Not the Independence and Socialism the Revolutionary Vietnamese Thought They Won

 [That Vietnam won a world-shaking and -inspiring victory against US imperialism 40 years ago, is a fact that is celebrated and studied by all people seeking liberation and revolution everywhere.  But there have been significant problems, renascent bourgeois and ambitiously corrupt officials, united under a phony “socialist” banner, have relentlessly pursued a course of servicing foreign imperialism.  In growing areas, mass protests brew, as early indicated when, in in one such case,  “Security forces cracked down harshly on protestors from the Kim No village outside Hanoi who were protesting the … decision to confiscate their farmlands and hand it over to foreign developers to build a golf course.”  Clearly, new resistance will grow, and a more clear-sighted revolutionary course is debated.  —  Frontlines ed.]
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A family at the opening ceremony for Vietnam’s first McDonald’s restaurant, in Ho Chi Minh City in February 2014. Commerce and globalization have trumped ideologies. Le Quang Nhat/AFP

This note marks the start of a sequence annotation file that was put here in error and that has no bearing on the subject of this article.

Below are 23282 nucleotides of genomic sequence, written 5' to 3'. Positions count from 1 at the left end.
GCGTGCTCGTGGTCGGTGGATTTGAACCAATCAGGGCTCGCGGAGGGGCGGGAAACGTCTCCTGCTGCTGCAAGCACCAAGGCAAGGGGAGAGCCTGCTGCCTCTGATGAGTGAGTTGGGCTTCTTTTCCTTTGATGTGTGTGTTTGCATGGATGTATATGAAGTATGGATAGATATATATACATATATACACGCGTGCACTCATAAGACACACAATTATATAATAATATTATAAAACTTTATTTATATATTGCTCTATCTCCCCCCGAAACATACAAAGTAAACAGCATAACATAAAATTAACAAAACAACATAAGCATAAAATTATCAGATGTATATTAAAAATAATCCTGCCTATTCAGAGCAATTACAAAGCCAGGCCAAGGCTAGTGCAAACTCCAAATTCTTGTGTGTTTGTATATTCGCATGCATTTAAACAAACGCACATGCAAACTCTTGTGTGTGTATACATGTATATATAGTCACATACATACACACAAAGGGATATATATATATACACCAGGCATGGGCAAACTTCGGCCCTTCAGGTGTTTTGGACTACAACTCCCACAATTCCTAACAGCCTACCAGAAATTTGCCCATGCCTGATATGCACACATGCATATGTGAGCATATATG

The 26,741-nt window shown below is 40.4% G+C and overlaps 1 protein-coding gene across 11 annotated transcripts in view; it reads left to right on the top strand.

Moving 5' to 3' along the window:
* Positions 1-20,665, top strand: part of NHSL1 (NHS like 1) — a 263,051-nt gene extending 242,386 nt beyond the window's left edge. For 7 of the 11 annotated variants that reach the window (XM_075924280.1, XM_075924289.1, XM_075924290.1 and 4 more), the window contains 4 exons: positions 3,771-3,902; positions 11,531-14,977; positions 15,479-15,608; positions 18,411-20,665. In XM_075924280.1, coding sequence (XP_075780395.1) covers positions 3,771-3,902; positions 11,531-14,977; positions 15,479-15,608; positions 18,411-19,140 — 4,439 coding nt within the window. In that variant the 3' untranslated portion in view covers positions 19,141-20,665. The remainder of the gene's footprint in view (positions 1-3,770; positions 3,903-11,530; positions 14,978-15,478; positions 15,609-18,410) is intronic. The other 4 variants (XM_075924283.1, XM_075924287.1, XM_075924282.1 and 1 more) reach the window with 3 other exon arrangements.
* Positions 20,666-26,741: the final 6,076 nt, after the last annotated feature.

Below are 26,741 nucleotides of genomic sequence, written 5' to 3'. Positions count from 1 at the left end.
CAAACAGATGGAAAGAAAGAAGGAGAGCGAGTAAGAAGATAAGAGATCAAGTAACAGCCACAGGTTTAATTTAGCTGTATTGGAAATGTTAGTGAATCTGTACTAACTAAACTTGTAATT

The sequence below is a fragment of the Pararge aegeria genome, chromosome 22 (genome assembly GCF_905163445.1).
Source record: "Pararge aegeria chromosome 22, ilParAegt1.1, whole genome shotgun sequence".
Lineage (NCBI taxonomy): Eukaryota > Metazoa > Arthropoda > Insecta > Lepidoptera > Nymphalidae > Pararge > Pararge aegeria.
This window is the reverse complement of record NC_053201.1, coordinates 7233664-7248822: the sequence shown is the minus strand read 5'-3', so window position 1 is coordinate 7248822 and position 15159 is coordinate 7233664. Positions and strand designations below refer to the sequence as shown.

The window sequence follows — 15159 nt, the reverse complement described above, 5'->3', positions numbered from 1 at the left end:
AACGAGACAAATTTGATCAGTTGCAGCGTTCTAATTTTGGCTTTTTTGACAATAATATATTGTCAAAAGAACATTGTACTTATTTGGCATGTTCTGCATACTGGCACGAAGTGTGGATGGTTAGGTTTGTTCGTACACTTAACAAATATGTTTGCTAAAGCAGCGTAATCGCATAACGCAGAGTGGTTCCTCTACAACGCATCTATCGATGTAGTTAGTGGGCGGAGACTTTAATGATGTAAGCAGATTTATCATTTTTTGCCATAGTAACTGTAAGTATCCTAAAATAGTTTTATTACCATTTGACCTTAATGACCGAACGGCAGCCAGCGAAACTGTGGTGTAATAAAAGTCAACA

The fall of Saigon: How Vietnam ended up in the US orbit

Analysis: 40 years after war, Asian ‘tiger’ draws close to old adversary with geopolitical, cultural and economic ties

HO CHI MINH CITY, Vietnam — Two stores in downtown Ho Chi Minh City, still popularly known as Saigon, told the story of modern Vietnam one Sunday morning in March.

In a souvenir shop foreign tourists haggled over some of Vietnam’s most iconic T-shirts: Those with the image of Ho Chi Minh, the country’s long-dead father of communism, for instance, and those with the hammer and sickle icon. But down the street in a newly opened Apple store, a crowd of young locals all vied to ask questions about the outlet’s most coveted item: the iPhone 6. And a lucky few with disposable income walked out with their new mobile devices in hands, beaming.

While the hammer and sickle and Uncle Ho’s image may still adorn T-shirts it sells to foreign tourists, Vietnam’s heart throbs for all things American, especially Apple. In 2014, in fact, Vietnam became its hottest market. In the first half of the 2014 fiscal year alone, iPhone sales tripled in this country, far surpassing sales growth in China and India.

But it is not just iPhones, of course, that exemplify America’s powerful presence in Vietnam 40 years after the war ended. Facebook entered Vietnam’s market four years ago and at one point was adding a million signups a month. As of October, it had 30 million users, and that’s out of 40 million Vietnamese who have access to the Internet.

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